CONTEXT: Patients with advanced breast cancer have low rates of survival that can be associated with symptom burden.
OBJECTIVES: This study seeks to characterize the effect of longitudinally-collected symptom scores on predicting time to death for advanced breast cancer patients.
METHODS: A cohort of 993 Stage IV breast cancer patients was constructed using linked population-level health administrative databases that captured longitudinally-collected symptom data using the Edmonton Symptom Assessment System. Data was captured on individual symptom scores (20,371 assessments) for pain, tiredness, drowsiness, nausea, appetite, dyspnea, depression, anxiety and wellbeing, as well as three summative scores of total symptom distress score (TSDS), physical symptom score, and psychological symptom score. A joint modelling approach was undertaken to simultaneously model repeated measures longitudinal data and time-to-event data.
RESULTS: Of patients who died in the study, 56.11% survived for a mean time of less than three years and had lower mean symptom scores for all symptoms except shortness of breath, in comparison to patients who lived for greater than three years. Symptom burden was predictive of patient time to death for all symptoms, with risk of death increasing with worsening symptom scores. For TSDS, age at diagnosis (0.009, p<0.05), chemotherapy (-0.63, p<0.001) and palliative care (3.15, p<0.001) were significant predictors of patient time to death.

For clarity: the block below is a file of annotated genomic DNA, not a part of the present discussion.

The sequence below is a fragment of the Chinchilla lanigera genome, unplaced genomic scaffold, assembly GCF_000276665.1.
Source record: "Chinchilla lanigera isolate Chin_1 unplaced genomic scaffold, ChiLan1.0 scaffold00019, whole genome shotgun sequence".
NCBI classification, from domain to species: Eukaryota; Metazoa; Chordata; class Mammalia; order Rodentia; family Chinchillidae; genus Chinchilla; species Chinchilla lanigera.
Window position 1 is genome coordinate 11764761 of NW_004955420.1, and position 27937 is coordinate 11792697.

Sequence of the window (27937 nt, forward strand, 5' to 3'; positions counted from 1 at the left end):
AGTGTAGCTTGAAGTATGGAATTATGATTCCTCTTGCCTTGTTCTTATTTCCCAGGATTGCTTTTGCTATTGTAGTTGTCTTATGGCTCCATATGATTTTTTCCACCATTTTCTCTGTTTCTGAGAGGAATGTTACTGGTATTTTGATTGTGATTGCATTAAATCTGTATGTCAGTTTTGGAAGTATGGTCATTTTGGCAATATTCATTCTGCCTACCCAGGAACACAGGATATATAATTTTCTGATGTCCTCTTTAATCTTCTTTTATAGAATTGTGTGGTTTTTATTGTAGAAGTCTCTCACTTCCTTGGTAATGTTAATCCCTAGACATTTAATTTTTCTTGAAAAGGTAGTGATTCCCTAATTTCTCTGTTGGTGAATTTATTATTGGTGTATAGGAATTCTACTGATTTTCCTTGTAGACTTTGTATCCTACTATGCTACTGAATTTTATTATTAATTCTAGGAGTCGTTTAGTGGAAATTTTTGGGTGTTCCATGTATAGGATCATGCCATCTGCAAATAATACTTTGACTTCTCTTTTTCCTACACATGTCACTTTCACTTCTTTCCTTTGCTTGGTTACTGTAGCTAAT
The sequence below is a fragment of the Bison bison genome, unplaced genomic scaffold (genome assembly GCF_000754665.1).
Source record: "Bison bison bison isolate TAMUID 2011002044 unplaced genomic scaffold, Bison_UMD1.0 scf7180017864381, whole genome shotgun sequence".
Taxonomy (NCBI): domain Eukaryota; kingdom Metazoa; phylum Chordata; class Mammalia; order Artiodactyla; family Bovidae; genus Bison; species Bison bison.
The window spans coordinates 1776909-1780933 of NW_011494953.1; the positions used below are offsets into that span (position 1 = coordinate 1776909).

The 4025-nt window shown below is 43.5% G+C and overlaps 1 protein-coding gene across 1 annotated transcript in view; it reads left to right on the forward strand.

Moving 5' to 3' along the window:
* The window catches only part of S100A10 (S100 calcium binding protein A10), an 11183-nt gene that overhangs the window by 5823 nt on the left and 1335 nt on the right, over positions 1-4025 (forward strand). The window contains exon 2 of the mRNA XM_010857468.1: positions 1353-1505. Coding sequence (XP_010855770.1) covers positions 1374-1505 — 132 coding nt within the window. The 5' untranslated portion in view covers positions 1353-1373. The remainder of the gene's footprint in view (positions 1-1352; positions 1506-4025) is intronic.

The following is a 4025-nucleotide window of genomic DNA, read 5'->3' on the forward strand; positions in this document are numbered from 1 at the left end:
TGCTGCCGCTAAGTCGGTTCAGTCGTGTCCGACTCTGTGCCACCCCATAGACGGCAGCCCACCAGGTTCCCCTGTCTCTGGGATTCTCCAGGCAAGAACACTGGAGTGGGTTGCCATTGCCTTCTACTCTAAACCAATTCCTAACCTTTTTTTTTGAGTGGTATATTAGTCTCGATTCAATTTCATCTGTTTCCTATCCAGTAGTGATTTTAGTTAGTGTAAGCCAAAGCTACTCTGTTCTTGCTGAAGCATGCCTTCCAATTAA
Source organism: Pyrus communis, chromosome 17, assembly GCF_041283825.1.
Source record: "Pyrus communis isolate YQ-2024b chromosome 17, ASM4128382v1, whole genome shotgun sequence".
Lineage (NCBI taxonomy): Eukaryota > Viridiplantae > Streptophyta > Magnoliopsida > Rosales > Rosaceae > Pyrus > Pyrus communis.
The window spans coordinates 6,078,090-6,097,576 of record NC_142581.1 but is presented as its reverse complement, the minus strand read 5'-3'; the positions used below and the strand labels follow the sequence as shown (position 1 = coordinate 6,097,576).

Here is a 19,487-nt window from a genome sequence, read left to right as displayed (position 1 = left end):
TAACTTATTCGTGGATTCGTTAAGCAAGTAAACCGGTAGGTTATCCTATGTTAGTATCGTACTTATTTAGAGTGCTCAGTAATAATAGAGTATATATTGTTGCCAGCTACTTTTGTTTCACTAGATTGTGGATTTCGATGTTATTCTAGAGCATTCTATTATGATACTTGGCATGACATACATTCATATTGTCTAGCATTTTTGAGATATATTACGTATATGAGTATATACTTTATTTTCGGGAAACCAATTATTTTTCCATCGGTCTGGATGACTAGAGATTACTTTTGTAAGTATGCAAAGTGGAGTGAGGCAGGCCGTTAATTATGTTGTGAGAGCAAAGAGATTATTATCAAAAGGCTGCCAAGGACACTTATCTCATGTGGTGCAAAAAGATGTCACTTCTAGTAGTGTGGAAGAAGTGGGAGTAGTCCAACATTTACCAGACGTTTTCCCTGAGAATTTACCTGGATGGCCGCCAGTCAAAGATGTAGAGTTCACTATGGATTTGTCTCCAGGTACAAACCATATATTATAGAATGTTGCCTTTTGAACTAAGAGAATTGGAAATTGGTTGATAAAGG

CONCLUSIONS: Patients with advanced breast cancer experience chronic, ongoing low symptom burden which predicts patient time to death. Future research should examine the mechanisms by which patient characteristics, treatment, supportive and palliative care can have an impact on patient survival.
BACKGROUND: Socioeconomic disparities in home death have been noted in the literature. Home-based palliative care increases access to home death and has been suggested as a means to decrease these disparities.
AIM: Our study examines the association between socioeconomic status and other demographic factors on place of death in a population receiving home palliative care in Toronto, Canada.
DESIGN: This is a retrospective chart review of patients who died between August 2013 and August 2015 when admitted to a home-based palliative care service. Multivariate multinomial regression examined the relationship between the place of death (home, palliative care unit [PCU], or acute care) with age, gender, primary diagnosis, and income quintile. Bivariate logistic regression was fitted to calculate the odds ratio (OR) and probability of preference for home death.
SETTING/PARTICIPANTS: Patients receiving home-based palliative care services from the Latner Centre for Palliative Care in Toronto, Canada.
RESULTS: A total of 2066 patients were included in multivariate analysis. Patients in the lowest income quintile had increased odds of dying in acute care (OR = 2.41, P < .001) or dying in PCU (OR = 1.64, P = .008) than patients in highest income quintile. Patients in the next lowest income quintiles 2 and 3 were also more likely to die in acute care. The rate of preference for home death was significantly lower in the lowest income quintile (OR = 0.47, P = .0047).
CONCLUSIONS: Patients in lower income quintiles are less likely to die at home, despite receiving home-based palliative care, although they may also be less likely to prefer home death.